STARSHIP TECHNOLOGY: TO-GO FOOD VIA ROBOTS

We are well into 2017, which means we are well into the future (marked undoubtedly by the fact that we have passed the date that Marty McFly travels to in Back to the Future). Yet, looking around, things feel more or less the same as they always have. Sure there are people walking into things because they have their noses buried in a handheld computer-like device, but there are no flying cars. There are seedless watermelons but no cure for cancer. We are still, without debate, a society in progress. But, like it tends to do, the future is still creeping up on us. In DC specifically, lately, this means one thing and one thing only: food-delivery robots!!!

Pause for dramatic effect.

Yes, you read that right. Robots. Not ones intended to fight off our enemies or perform terribly intricate surgeries – robots created for the sole purpose of bringing us food. Robots that exist so we don’t have to leave the couch. Robots that help us avoid wearing pants. Heck yeah, future. Now we’re onto something!

Starship Technologies is a startup founded by two Skype co-founders, Ahti Heina and Janus Friis. Though the startup is based in Estonia, the robots are hitting the ground running for the first time in Washington D.C. and Redwood City, California. In DC, this means a partnership with Postmates.

starship

So what do these food-carrying, button-clad robots look like? They get around on six wheels – and you might not notice them considering they are just under two feet tall, a mere 40 pounds without any Indian carryout weighing them down, and can hustle at speeds up to four miles per hour. The bots have a bright orange flag, acting as an exclamation of “I’m here!” which they can flaunt loud and proud as they go on their voyages to deliver the goods. They are equipped with nine cameras and sensors that help them to detect traffic, pedestrians, and even recognize crosswalk signals (they can’t jaywalk…yet).

Getting down to logistics, these food troopers are powered by rechargeable lithium-ion batteries, making them stealthy and relatively good to the environment. While the idea is that someday these guys will roam the street without supervision, for now,  the company is keeping a watchful eye. Currently when an order needs to be fulfilled they make their way to a restaurant with a “handler” close behind, get loaded up, and then make deliveries within about a two-mile radius.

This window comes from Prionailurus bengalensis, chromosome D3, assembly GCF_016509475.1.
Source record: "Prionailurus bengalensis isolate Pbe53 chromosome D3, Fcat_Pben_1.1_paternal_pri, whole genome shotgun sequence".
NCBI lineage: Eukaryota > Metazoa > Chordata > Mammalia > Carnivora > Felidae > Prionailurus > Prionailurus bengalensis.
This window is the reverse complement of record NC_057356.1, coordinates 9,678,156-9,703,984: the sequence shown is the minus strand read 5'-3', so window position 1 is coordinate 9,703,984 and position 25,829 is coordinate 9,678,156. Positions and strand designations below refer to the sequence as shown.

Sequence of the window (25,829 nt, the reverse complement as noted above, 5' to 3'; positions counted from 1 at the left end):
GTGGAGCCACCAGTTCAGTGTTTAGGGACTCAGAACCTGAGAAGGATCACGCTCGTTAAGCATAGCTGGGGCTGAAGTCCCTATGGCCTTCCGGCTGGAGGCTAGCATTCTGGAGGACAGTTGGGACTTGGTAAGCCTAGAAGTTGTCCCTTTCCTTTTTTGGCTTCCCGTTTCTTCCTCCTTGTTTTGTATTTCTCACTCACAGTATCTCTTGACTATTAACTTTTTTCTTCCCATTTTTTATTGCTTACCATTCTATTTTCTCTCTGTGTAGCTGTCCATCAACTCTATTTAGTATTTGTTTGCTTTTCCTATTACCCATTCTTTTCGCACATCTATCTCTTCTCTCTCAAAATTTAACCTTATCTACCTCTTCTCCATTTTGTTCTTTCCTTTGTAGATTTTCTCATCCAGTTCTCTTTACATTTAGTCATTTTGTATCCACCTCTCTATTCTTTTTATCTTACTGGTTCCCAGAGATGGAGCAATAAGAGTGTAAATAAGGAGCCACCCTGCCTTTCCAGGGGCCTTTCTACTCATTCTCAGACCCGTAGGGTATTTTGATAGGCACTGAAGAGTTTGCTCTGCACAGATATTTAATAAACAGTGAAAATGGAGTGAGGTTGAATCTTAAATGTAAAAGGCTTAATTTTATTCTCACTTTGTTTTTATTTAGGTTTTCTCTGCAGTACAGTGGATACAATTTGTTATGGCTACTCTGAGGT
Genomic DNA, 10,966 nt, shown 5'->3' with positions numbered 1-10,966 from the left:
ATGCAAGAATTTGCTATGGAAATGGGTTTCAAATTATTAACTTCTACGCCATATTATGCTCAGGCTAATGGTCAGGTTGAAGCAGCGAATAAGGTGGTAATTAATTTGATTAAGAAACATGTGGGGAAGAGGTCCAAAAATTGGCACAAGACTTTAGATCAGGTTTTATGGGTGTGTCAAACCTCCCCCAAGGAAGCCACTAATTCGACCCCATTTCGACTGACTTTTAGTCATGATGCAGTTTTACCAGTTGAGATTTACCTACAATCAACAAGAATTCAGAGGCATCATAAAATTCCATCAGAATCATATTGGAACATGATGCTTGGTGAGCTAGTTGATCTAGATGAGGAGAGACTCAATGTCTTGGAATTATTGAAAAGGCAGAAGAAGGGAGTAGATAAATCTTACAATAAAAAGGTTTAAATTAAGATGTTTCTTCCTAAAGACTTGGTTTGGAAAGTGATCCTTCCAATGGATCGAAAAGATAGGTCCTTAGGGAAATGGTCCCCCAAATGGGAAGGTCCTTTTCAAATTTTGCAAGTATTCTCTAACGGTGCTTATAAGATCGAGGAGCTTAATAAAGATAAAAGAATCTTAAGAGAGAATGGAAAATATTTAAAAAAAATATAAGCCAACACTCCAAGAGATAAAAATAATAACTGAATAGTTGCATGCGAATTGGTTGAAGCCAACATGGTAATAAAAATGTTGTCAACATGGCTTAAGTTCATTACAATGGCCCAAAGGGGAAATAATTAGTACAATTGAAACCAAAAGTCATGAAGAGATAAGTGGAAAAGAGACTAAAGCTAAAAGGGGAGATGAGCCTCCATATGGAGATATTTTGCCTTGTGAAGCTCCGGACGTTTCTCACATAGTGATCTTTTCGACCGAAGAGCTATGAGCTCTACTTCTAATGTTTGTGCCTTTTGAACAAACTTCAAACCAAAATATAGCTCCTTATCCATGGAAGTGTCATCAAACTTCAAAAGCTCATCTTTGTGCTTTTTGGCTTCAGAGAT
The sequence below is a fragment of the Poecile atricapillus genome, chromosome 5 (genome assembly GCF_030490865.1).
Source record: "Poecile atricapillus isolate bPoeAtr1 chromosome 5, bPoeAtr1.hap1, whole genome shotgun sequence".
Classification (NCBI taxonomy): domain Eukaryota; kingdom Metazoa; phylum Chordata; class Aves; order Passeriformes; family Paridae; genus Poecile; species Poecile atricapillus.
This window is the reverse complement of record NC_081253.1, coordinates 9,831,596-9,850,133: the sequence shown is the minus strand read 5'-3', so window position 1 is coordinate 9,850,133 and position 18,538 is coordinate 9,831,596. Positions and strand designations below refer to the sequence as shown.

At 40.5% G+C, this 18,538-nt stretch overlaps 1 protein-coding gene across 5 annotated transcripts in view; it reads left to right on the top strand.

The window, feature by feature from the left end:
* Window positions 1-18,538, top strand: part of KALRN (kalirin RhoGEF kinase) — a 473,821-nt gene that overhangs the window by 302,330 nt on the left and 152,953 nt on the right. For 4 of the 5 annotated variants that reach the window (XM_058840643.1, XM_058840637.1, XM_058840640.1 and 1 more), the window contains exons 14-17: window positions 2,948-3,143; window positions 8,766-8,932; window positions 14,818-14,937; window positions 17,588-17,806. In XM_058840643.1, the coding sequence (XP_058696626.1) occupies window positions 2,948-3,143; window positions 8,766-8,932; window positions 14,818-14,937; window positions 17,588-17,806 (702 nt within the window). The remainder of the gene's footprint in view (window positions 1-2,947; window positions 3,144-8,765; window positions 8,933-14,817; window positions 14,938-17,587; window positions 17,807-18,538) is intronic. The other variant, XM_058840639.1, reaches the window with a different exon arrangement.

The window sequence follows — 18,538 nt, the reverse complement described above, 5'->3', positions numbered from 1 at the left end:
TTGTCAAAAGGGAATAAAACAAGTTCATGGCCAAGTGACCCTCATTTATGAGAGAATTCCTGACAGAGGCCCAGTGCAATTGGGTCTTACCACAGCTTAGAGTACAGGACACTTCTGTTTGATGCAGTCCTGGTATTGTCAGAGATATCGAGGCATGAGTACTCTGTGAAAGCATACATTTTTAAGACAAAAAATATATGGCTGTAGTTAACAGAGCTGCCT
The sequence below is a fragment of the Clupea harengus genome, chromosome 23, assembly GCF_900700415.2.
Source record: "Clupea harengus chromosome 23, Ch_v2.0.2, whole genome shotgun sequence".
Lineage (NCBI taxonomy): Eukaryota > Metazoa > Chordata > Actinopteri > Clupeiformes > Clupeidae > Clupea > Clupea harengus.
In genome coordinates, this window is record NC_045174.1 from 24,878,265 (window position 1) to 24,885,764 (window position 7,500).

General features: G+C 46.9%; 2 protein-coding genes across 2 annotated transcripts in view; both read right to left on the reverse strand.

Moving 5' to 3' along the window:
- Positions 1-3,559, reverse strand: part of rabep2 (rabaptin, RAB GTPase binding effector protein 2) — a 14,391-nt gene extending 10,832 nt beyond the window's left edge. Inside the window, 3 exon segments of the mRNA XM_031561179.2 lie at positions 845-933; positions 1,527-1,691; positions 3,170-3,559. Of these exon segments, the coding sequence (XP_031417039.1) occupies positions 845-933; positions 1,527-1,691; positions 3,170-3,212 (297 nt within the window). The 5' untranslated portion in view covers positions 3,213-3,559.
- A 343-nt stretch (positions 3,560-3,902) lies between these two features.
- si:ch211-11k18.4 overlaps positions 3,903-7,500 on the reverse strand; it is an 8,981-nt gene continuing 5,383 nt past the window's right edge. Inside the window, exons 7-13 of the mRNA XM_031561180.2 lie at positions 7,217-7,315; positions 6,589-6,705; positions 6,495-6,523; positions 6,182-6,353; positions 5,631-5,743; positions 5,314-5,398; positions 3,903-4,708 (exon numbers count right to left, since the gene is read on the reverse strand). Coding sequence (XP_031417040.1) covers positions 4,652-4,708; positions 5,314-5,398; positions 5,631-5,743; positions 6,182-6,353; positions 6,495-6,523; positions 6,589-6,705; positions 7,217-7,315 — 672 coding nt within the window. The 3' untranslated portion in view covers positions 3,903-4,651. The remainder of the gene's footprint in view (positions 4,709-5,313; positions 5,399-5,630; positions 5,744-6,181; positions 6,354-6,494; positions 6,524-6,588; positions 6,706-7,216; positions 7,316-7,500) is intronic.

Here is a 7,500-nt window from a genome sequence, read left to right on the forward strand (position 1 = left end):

If you’re worried about some stranger recognizing the robots as food carriers and snagging your late-night snacks, then you can breathe easy. Though the company is still fine-tuning the details, right now, the system is set up so that those who order get a text whenever the robot has arrived and can click a link in that text to unlock the storage center of the robot where the food is waiting. Phew.

Starship shows promise at relieving some of the other futuristic delivery methods (using drones), as it lowers the risk of collision and also eliminates dropped orders as a possibility. The innovative approach to getting food from point A to point B has enabled the company to raise $17.2 million in seed funding. The company insists that its goal is not to replace delivery workers, but simply to act as another means for customers to get the food they want (and for restaurants to be able to meet demands). In fact, part of their vision stems from taking the orders that tip-conscious delivery drivers don’t want. A mere $7 burrito order? That’s a job for a bot. The senior of VP at Postmates, Holger Luedorf, spoke to TechCrunchTechCrunch regarding their vision, saying:

“We don’t have a grand vision that robots would be the ultimate delivery mechanism or something. It’s far too early to say. We do want to gather a lot of data.”

So there you have it. The future, delivered in a Chinese to-go box, is coming…on top of a robot of course. Order up!

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